New coach, challenge await Oxford High volleyball in 2017
A step up in competition, a new coach, loss of valuable production. Those are the usual suspects on a checklist of a team who faces a ‘rebuilding year.’
Every team except Oxford.
The Chargers are coming off their first state championship in 18 years after defeating Lewisburg last October. They are also coming off the losses of longtime head coach Tara Ross, who retired at the end of last season, and the 2016 EAGLE Player of the Year in Maggee Hobson, who graduated. Do not forget to throw in the moving up to Class 6A.
One issue was resolved late in the Spring when Kacie Hengler was hired to replace Ross. It is now Hengler’s job to figure how to resolve the other two issues at hand. So far she is facing them head on.
Since mid June, when the team could begin practicing, Henlger has been working them double time with what she called ‘double days’ in the beginning. Those days included practice time on the beach court at her house then going to the indoor court for evening practices.
“It is my style in the sense that I think beach improves everybody’s quality of play,” Hengler said. “They’re kind of forced to get outside of their box. Instead of just playing one position they have to kind of learn every skill and then some when they’re out on the beach. I just feel like it makes them a better, well-rounded player.”
Along with the loss of Hobson, four other seniors departed including Haley Caradine, Ragan Freeze and Summer Batoon. All five were vital in the Chargers’ run to a Class II state title last fall. Replacing them are a group of seniors, who saw action as juniors a year ago. Jordan Freeze leads that group.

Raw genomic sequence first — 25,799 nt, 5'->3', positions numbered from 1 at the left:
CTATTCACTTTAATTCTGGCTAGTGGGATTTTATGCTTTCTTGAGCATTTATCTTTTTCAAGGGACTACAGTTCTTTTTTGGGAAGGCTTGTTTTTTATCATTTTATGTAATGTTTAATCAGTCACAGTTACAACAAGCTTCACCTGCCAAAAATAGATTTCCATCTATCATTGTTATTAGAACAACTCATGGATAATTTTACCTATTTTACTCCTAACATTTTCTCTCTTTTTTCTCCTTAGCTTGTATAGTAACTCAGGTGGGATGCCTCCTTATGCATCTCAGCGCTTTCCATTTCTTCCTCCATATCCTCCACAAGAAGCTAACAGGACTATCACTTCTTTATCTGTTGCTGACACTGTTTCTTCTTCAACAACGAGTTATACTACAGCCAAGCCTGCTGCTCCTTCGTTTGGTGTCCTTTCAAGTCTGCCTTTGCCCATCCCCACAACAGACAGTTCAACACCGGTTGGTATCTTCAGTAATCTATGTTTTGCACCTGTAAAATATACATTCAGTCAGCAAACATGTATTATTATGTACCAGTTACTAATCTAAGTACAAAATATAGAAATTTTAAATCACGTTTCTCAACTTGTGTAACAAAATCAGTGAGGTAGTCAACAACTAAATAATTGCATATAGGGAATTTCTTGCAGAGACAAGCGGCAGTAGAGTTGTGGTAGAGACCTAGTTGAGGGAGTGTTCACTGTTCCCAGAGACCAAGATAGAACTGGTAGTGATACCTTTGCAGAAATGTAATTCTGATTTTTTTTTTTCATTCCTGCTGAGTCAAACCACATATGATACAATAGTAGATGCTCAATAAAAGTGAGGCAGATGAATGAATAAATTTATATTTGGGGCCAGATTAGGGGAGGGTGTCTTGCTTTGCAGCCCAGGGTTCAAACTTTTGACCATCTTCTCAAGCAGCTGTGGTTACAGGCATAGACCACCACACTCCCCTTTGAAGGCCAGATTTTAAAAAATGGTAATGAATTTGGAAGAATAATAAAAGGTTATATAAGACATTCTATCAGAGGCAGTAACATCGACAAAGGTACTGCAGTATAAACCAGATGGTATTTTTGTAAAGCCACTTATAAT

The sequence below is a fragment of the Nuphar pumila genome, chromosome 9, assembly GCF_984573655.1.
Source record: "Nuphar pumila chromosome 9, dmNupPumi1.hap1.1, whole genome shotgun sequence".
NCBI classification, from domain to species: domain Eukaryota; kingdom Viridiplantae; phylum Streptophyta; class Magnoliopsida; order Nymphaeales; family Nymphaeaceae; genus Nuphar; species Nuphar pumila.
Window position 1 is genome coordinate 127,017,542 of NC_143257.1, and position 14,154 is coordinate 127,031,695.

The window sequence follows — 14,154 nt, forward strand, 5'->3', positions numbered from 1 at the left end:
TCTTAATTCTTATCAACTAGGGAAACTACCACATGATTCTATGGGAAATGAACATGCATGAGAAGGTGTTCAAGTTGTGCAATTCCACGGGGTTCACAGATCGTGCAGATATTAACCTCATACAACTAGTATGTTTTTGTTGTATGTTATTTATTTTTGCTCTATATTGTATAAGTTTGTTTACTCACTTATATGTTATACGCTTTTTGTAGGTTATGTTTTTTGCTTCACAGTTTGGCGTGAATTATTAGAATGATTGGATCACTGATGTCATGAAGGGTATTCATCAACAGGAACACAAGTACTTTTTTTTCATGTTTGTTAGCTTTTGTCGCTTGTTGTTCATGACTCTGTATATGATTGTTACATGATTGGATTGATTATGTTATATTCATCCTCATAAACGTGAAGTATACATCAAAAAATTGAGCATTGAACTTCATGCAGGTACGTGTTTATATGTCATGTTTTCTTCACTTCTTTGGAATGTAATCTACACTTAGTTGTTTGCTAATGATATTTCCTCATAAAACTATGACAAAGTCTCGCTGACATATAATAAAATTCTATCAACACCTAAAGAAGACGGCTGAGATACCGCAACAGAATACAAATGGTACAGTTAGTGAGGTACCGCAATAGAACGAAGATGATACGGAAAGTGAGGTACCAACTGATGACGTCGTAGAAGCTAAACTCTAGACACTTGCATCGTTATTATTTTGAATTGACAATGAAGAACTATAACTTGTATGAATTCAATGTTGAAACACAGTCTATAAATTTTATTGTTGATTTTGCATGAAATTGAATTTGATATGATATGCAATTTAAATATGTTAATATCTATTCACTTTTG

There was not a major learning curve between Hengler and her players as there usually is with a new coach coming in. Hengler is involved with the Oxford Premier Volleyball club and through that has become very familiar with nearly every player on the team.
“It helps, a lot,” Hengler said. “I think I’ve coached every girl on varsity either from two years ago on my 15s team. Probably most of the juniors I’ve coached if not all of them. It helps to go in and already know at least their personalities.”
The starting lineup is nearly set in Hengler’s mind, but with three weeks before their season opening match against Lafayette on August 8 there is still a chance the rotation could be different than what she is putting on the court in their weekly Wednesday night scrimmages. The reason for feeling confident in whoever she puts on the floor is for one specific reason.
“I have a very deep bench,” Hengler said. “I feel very comfortable putting any of those girls in there to play.”
The move up to 6A (Class III) along with replacing valuable pieces from last season are obstacles Oxford will have to navigate around if they want to find themselves back at Millsaps in October playing for another state crown. The potential is there, but it might require a little more than what the Chargers had to give in 2016.
“It’s definitely achievable, but I don’t know if the girls know how much work they’re going to have to put in,” Hengler said. “It’s a matter of being disciplined. I hate to say it, but it’s not quite as much as a challenge in 5A. So, these teams are going to be a lot tougher.”
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